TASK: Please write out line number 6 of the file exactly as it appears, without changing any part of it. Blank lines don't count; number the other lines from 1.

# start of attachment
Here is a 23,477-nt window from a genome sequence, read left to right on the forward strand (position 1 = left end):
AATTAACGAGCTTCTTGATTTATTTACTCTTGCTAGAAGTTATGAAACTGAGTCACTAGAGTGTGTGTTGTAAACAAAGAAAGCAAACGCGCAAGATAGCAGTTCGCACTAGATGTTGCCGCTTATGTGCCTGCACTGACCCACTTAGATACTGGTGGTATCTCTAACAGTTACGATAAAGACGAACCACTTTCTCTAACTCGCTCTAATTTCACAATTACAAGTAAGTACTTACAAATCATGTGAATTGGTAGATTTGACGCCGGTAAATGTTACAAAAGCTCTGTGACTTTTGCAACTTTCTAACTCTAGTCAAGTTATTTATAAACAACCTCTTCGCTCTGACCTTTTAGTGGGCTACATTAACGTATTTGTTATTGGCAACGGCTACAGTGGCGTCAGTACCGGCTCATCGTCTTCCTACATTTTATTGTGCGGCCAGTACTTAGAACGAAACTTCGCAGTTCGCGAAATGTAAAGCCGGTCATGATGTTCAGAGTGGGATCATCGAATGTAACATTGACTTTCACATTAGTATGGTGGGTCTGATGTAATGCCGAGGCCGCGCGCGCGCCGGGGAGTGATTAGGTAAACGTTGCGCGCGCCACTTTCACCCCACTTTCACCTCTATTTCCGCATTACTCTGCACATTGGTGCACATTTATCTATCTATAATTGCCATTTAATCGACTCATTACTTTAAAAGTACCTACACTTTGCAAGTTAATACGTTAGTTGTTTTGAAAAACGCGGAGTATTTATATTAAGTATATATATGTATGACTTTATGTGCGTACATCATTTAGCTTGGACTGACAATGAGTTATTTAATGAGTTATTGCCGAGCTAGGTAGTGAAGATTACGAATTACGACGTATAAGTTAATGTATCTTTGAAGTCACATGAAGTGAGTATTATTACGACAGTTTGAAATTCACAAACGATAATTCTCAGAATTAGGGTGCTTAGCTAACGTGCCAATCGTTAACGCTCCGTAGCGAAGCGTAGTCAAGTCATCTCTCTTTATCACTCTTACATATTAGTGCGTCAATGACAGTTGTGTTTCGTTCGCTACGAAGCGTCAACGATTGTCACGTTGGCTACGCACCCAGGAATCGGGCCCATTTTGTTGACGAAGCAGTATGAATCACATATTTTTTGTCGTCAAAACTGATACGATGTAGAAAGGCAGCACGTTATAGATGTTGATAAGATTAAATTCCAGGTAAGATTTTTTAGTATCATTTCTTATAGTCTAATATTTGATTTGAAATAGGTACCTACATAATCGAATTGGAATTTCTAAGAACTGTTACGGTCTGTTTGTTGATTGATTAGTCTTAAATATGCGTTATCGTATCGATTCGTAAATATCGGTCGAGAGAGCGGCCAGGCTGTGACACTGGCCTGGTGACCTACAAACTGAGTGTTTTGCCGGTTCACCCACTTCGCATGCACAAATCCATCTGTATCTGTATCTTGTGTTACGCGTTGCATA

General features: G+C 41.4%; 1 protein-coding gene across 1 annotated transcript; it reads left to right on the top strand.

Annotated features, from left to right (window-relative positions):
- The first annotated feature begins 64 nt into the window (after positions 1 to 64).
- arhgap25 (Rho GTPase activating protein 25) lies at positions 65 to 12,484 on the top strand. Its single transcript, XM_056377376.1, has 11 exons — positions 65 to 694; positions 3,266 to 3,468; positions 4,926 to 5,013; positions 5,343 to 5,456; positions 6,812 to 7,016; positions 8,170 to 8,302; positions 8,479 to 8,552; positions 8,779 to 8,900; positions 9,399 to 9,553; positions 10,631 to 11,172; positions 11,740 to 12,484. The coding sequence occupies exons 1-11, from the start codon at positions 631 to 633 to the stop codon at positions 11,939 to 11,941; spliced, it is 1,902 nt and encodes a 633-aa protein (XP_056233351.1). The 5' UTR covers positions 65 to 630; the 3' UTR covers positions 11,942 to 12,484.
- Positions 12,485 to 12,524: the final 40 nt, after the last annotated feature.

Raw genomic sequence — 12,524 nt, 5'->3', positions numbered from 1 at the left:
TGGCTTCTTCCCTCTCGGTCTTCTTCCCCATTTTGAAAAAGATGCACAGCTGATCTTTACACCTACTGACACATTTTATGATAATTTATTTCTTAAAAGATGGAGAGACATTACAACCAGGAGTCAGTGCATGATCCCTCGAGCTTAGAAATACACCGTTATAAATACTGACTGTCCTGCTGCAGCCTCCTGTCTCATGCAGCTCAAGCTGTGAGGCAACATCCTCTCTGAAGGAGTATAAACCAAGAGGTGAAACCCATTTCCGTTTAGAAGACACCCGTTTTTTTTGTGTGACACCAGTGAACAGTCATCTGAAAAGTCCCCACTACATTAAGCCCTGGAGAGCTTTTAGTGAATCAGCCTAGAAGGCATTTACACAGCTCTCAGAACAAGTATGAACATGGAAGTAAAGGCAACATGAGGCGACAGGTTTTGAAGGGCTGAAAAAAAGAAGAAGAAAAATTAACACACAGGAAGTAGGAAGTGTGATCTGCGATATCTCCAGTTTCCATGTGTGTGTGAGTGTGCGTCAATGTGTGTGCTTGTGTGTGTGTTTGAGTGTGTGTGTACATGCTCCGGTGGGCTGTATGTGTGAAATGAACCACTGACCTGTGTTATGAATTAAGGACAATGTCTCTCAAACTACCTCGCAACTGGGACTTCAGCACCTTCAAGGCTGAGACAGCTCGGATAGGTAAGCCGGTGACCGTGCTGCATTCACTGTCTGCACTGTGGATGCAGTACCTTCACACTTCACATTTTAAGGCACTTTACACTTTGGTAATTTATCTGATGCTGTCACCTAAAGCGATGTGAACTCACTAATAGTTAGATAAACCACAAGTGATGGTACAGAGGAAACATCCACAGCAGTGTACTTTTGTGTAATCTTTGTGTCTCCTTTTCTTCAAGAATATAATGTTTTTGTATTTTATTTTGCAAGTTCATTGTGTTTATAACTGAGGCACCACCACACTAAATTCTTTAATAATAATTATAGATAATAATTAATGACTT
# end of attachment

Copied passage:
- arhgap25 (Rho GTPase activating protein 25) lies at positions 65 to 12,484 on the top strand. Its single transcript, XM_056377376.1, has 11 exons — positions 65 to 694; positions 3,266 to 3,468; positions 4,926 to 5,013; positions 5,343 to 5,456; positions 6,812 to 7,016; positions 8,170 to 8,302; positions 8,479 to 8,552; positions 8,779 to 8,900; positions 9,399 to 9,553; positions 10,631 to 11,172; positions 11,740 to 12,484. The coding sequence occupies exons 1-11, from the start codon at positions 631 to 633 to the stop codon at positions 11,939 to 11,941; spliced, it is 1,902 nt and encodes a 633-aa protein (XP_056233351.1). The 5' UTR covers positions 65 to 630; the 3' UTR covers positions 11,942 to 12,484.